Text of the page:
Spectacle and Subversion at Ludlow 38
written by Jeffrey Grunthaner in New York
Much is to be said for art that is outright political; but perhaps much higher praise is due to works that refuse to side with any single ideology. Assuming that we exist in what Guy Debord calls “the society of the spectacle,” the recent show at 38 Ludlow, one and the other are another, posed a concerted challenge to the spectacle absorbing us. Utilizing historic icons and imagery against themselves, one and the other are another was an instance of art preserving a social-critical function, while dodging the all-too-obvious politicking that comes from reducing history's dialectic to some brand of “ism.” In the intimacy of a small venue no larger than two rooms, the works exhibited were stratagems of concepts and ideas, questioning the art-making process, its productions, and the historical circumstances wherein art exists as an available genre.
Comprising the work of five European artists, the exhibition demonstrated how conceptualism—an ever expanding artistic practice, rarely defined in clear and distinct terms—could go beyond the confines of doctrinal interpretations of existing social realities, and potentially give way to new avenues of experience, conceived as the correlate of a conceptualist aesthetic. Expressed in this way, it might seem as though the show concerned itself less with reality than with private interpretations of reality. The would be false, however; and much praise is due to the curation of Clara Meister for gathering artists whose work was distinguished by an utter transparency—not only in relation to the present world and its history, but in relation to the processes that conceived their work.
A critique of the specious opacity created through commodity exchange, where labor is dissolved into an ossified product, one and the other are another did not register as a “critique” in any obvious way. Rather, the spectacular existence of bourgeois culture was spoken to in overtones, which made criticism all the more effective. Hank Schmidt, for example, in his “Collage” series (2011), appropriated the characters from Charles Schultz's Peanuts comic and re-contextualized them via pictorial situations which exposed both their laughable innocence and their irrelevance. One work in the series figured several Peanuts characters wearing baseball gloves and standing below a house where a man was about to jump to his death. They scream (in German): “I got him! I got him!” Such works toy with mass culture as much as they critique its populist bias; and their ambiguous results situate them wholly in the world, honestly and without pretense.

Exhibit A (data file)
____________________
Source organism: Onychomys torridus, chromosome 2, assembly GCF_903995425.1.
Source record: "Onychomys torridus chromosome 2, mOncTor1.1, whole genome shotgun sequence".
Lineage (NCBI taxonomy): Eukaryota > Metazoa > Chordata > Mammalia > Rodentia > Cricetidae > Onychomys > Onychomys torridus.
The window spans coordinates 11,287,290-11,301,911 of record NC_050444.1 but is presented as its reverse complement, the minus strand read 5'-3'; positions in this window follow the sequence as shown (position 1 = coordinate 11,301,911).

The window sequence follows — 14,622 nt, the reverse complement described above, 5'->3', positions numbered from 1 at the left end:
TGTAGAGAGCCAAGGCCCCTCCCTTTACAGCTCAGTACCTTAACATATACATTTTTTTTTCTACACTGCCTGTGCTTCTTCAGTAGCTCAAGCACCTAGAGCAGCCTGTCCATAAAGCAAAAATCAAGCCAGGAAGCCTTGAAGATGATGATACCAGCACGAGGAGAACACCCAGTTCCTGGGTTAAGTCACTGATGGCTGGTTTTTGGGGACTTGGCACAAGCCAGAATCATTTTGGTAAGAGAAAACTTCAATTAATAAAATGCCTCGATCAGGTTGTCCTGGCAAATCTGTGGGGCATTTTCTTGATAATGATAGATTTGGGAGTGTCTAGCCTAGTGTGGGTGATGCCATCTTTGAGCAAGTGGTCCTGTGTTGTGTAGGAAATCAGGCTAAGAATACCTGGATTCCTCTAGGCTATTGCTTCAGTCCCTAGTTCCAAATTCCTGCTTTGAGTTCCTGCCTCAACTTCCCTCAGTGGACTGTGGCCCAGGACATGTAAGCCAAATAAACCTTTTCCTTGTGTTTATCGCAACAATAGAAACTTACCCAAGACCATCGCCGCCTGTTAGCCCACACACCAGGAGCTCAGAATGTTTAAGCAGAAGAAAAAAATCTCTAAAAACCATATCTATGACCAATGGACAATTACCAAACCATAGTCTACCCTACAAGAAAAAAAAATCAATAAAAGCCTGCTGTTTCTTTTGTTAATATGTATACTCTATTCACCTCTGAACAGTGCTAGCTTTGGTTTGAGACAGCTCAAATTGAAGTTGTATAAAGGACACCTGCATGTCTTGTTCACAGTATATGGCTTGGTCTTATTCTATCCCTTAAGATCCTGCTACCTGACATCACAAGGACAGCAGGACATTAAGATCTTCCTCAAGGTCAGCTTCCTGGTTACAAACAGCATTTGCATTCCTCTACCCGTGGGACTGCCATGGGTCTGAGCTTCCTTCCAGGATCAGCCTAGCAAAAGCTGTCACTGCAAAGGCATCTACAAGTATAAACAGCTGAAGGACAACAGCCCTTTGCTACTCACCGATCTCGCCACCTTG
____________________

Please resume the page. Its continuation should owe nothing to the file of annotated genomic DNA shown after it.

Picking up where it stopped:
A transcendental flare animated this exhibit, exceeding the confines of the known while yet remaining historically focused. Ignacio Uriarte's video work, “Infinity” (2010), was a horizontal 8, a mobius strip endlessly moving in topological space. The image served as a counterpoint to Antonio Hirche's seemingly minimalist paneling directly across from it: two door-sized panels, each a different shade of green. As one came to find out, however, the latter was not minimalist at all, but the studied abstraction of a German bridge unintentionally painted two different greens when Germany was split by the Berlin Wall. The proximity of the historic to the non-historical—one reduced to a bi-color essence, and the other fleshed out and given physical dimensionality—situated concretely as well as symbolically what conceptualism could accomplish both in art and life. One discovers a crepuscular zone between negation and the creative realization of a plan. The ethos of the concept can be abstraction from known percepts, and it can also be a vehicle toward new tangible realities.
The best works of the exhibit were those that utilized popular, even readily accessible media to expose systematic glitches in administration and privatization as we know them today. Jonathan Monk's great piece, “some words of wisdom from Wittgenstein translated by google around the world from A through Z (with two mistakes)” (2012) was pretty much exactly that: a conceptual recreation of truth becoming nonsense as it filtered through a labyrinth of administered space. The artist took Wittgenstein's famous quote: “What can be said at all, can be said clearly” (in its original German form) and ran it through Google translator, coming up with strangely illuminating mistranslations of the original statement (perhaps all the more illuminating to the extent that they indicate international communications on the political level). A single statement threading 68 printed pages of screen-shots, the meaning weirdly transmogrified as “pourquoi pas directement?” (Why not directly?) in French, and ended with the German (the same language as it began in) “Warum?” (Why?) Lastly, Pierre Bismuth's “The Jungle Book Project” (2002) was a densely brilliant piece of critical honesty poised against the society of the spectacle as we currently face it. Taking the well-known Walt Disney film for its vehicle, Bismuth's installation gave each character in the film a different language, insisting on the obvious: that the viewer would still be able to make sense of the movie, knowing the story so well. Whether this is true or not, “The Jungle Book Project” was a triumphal piece of conceptualism which made every stage of its finalized form visible, creating an intimate experience of openness, familiarity and comfort.
In such works, one wonders if we do not catch glimpse of what the world will be like when the mystification of our desire finally ends.